I’ve been working in and with Duncan Aviation’s shipping department for 13 years, and I’ve seen more than one case where a unit was received without any documentation whatsoever. No department had any record of who it was from, or what services were needed. Several days were lost while we researched which customer sent in the unit (the return address on the air waybill was from a freight forwarder) so we could contact them to understand what service was being requested on the unit. In overseas shipping cases, units missing the proper documentation, broker information or shipping account numbers were delayed for weeks at U.S. customs.

We work diligently to help customers experience as little downtime as possible when these mishaps occur by providing loaner and exchange units. However, following these five simple steps can help avoid these delays and fees altogether.

1.  Call Ahead

If a service provider knows a unit is being shipped, they can verify critical information like the part number, what services are needed, where it needs to be returned, and if the part is AOG or requires a faster turn time. Sometimes service providers have more than one shop location, and verifying the shipping address can prevent shipping and handling delays.

2.  Include Necessary Documentation

Always include your account number and provide any necessary PO or waybill numbers. It’s also not a bad idea to duplicate any verbal instructions you provided such as turn time requirements.

A Commercial Invoice which states the part number, quantity, description, value of the unit, and the services requested are essential, especially for international shipments. The Commercial Invoice must be in English per U.S. regulations concerning customs clearance. If the item is controlled under the International Traffic in Arms Regulations (ITAR), it must be shipped to the U.S. on a license or under an exemption, this must be stated properly on the Commercial Invoice in order to avoid possible delays and fines. If you are unsure about these regulations, contact your service provider.

3.  Ask About Preferred Shipping Partners

Some service providers partner with specific carriers to handle their shipments. These preferred shipping partners can help waive handling fees, offer substantial discounts, and ensure that packages reach their destinations on schedule. It’s always worth asking if your service provider has a preferred shipping partner and what advantages it offers.

4.  Include Carrier Account Numbers

Service providers often have account numbers with major shipping carriers. It’s always wise to include this information in your shipping documentation in order to take advantage of the above mentioned benefits as well as to ensure quick and accurate billing.

5.  Shipping Internationally? Ask For Broker Info

International shipments are processed by customs before they are delivered. Knowing who your service provider’s customs broker is, and documenting that information on both the Commercial Invoice and the air waybill can save you weeks of delay and frustration.

Duncan Aviation is a full service aircraft parts supplier. Our shipping information and preferred shipping partner is available online at

Tags: Parts & Accessories, Avionics & Instruments, Regulations, Customer Service

Aircraft Paint Alternatives: A Tale of Two Regulatory Agencies

Posted by Diane Heiserman on Wed, Aug 25, 2010 @ 10:52 AM


who has the bigger stick
Regulations can contradict one another, leaving you asking "who has the bigger stick?"
Once upon a time, a regulatory compliance manager for an aircraft service provider sat between representatives of the Federal Aviation Administration (FAA) and the Environmental Protection Agency (EPA). The topic of discussion was aircraft painting regulations.

The FAA rep said "you must apply aircraft paint according to the manufacturer’s maintenance manual." The EPA rep said "the chemicals required by the maintenance manual aren’t environmentally friendly. You must paint aircraft using other, safer chemicals."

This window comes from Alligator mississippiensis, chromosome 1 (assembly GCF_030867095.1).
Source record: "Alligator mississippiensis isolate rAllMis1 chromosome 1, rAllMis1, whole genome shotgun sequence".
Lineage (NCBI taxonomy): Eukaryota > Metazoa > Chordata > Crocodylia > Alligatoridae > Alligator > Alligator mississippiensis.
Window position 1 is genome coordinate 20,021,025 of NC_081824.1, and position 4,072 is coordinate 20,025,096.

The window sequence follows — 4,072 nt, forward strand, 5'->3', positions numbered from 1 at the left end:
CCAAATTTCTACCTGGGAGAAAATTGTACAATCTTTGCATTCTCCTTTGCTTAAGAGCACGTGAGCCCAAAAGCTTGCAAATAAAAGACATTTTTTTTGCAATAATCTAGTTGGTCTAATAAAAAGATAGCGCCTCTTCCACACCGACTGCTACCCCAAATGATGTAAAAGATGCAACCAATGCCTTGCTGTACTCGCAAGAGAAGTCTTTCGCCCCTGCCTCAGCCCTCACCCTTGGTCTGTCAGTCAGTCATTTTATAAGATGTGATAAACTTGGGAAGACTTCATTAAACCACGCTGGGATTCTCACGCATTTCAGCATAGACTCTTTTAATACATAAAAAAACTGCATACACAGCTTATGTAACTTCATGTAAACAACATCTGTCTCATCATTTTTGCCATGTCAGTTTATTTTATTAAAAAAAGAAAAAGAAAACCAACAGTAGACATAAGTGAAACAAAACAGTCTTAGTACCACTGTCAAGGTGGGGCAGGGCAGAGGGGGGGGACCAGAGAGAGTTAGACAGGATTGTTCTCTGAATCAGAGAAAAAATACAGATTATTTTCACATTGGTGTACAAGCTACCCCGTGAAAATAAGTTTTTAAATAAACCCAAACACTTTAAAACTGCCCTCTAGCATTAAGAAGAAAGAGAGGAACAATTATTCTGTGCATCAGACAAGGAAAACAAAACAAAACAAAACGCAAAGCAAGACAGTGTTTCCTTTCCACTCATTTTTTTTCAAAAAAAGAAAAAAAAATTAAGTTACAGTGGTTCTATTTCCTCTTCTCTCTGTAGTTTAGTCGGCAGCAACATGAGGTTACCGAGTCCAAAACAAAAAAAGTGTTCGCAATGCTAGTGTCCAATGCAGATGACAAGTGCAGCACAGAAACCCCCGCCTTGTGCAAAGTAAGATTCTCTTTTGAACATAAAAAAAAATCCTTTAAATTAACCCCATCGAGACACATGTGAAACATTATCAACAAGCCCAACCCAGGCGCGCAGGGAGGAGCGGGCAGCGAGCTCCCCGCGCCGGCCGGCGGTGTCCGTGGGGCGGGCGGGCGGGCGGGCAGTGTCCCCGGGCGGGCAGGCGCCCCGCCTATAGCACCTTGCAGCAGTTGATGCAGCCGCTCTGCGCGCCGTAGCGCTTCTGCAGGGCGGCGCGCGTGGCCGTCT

The compliance manager asked: "Now wait a minute, who has the bigger stick?"

Turning to the FAA rep he asked: "If I don't use the processes specified in the maintenance manual, you’ll slap my hand?" To which the FAA rep said: "Yes, absolutely."

Turning to the EPA rep he asked: "If I continue to use the chemicals specified in the maintenance manual, you’ll slap my hand?" To which the EPA rep said: "Oh yes, definitely."

Before he could ask, both reps said at the same time: "And I’m the most important agency!"

Long story short, the compliance manager, the FAA rep and the EPA rep reached a conclusion that all parties could drink to. If an aircraft paint shop had an FAA-approved paint process, it would provide an acceptable alternative to the paint process specified in the maintenance manual.

By using an FAA-approved process, the service provider would be in compliance with FAA regulations, which made the FAA rep happy. The service provider would also be using more environmentally friendly products, which made the EPA rep happy. And no matter what a maintenance manual would require, the paint shop would be able to use one standard paint process, which made the compliance manager happy.

Everyone went home without any hand-slapping and the paint shop manager rejoiced.

That was 15 years ago, but the story holds true today. Ask Mike Mertens, Regulatory Compliance Manager at Duncan Aviation’s Lincoln, Neb. facility. He says for an aircraft paint shop to be a FAA certified repair station, they must apply aircraft paint according to the processes specified in an aircraft’s maintenance manual, no matter what.

This poses a unique problem for manuals that do not specify a paint process. According to FAA regulations, those aircraft technically can’t be painted. Service providers seeking to provide chrome-free aircraft paint also find themselves caught between the two regulatory agencies.

Using a paint manufacturer’s process is not an FAA-accepted alternative, says Mike. The only legal way to provide a paint process that differs from the maintenance manual is to have an FAA-approved aircraft painting procedure. Not many service providers have them.

Duncan Aviation is among the few business aircraft maintenance, repair and overhaul companies with a FAA-approved, chrome-free aircraft painting procedure. So no matter what’s specified in an aircraft’s maintenance manual, the paint procedure meets federal regulations.

Tags: Regulations, Paint Refurbishment


Subscribe by Email